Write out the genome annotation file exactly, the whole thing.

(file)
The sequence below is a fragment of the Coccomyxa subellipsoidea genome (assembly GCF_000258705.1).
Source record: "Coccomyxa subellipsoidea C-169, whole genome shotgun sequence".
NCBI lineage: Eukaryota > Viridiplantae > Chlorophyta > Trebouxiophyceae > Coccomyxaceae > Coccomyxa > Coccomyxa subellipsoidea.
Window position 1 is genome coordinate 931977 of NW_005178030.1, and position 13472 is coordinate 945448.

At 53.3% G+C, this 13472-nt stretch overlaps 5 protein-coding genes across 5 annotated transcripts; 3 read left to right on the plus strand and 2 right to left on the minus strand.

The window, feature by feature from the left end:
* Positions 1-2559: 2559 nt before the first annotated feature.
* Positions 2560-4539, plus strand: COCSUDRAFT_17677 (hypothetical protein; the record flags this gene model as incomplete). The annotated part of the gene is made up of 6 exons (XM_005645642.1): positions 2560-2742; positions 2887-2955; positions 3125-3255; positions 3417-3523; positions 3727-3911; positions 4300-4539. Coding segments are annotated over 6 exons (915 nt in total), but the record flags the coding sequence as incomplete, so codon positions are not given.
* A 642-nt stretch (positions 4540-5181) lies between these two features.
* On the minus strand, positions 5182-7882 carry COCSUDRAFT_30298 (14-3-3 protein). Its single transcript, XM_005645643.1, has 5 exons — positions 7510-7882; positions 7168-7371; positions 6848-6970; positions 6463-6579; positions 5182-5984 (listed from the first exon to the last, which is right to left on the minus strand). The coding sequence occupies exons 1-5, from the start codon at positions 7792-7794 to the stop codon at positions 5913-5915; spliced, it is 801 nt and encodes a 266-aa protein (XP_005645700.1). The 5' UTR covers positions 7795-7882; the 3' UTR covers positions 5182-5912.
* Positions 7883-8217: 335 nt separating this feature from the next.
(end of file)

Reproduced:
The sequence below is a fragment of the Coccomyxa subellipsoidea genome (assembly GCF_000258705.1).
Source record: "Coccomyxa subellipsoidea C-169, whole genome shotgun sequence".
NCBI lineage: Eukaryota > Viridiplantae > Chlorophyta > Trebouxiophyceae > Coccomyxaceae > Coccomyxa > Coccomyxa subellipsoidea.
Window position 1 is genome coordinate 931977 of NW_005178030.1, and position 13472 is coordinate 945448.

At 53.3% G+C, this 13472-nt stretch overlaps 5 protein-coding genes across 5 annotated transcripts; 3 read left to right on the plus strand and 2 right to left on the minus strand.

The window, feature by feature from the left end:
* Positions 1-2559: 2559 nt before the first annotated feature.
* Positions 2560-4539, plus strand: COCSUDRAFT_17677 (hypothetical protein; the record flags this gene model as incomplete). The annotated part of the gene is made up of 6 exons (XM_005645642.1): positions 2560-2742; positions 2887-2955; positions 3125-3255; positions 3417-3523; positions 3727-3911; positions 4300-4539. Coding segments are annotated over 6 exons (915 nt in total), but the record flags the coding sequence as incomplete, so codon positions are not given.
* A 642-nt stretch (positions 4540-5181) lies between these two features.
* On the minus strand, positions 5182-7882 carry COCSUDRAFT_30298 (14-3-3 protein). Its single transcript, XM_005645643.1, has 5 exons — positions 7510-7882; positions 7168-7371; positions 6848-6970; positions 6463-6579; positions 5182-5984 (listed from the first exon to the last, which is right to left on the minus strand). The coding sequence occupies exons 1-5, from the start codon at positions 7792-7794 to the stop codon at positions 5913-5915; spliced, it is 801 nt and encodes a 266-aa protein (XP_005645700.1). The 5' UTR covers positions 7795-7882; the 3' UTR covers positions 5182-5912.
* Positions 7883-8217: 335 nt separating this feature from the next.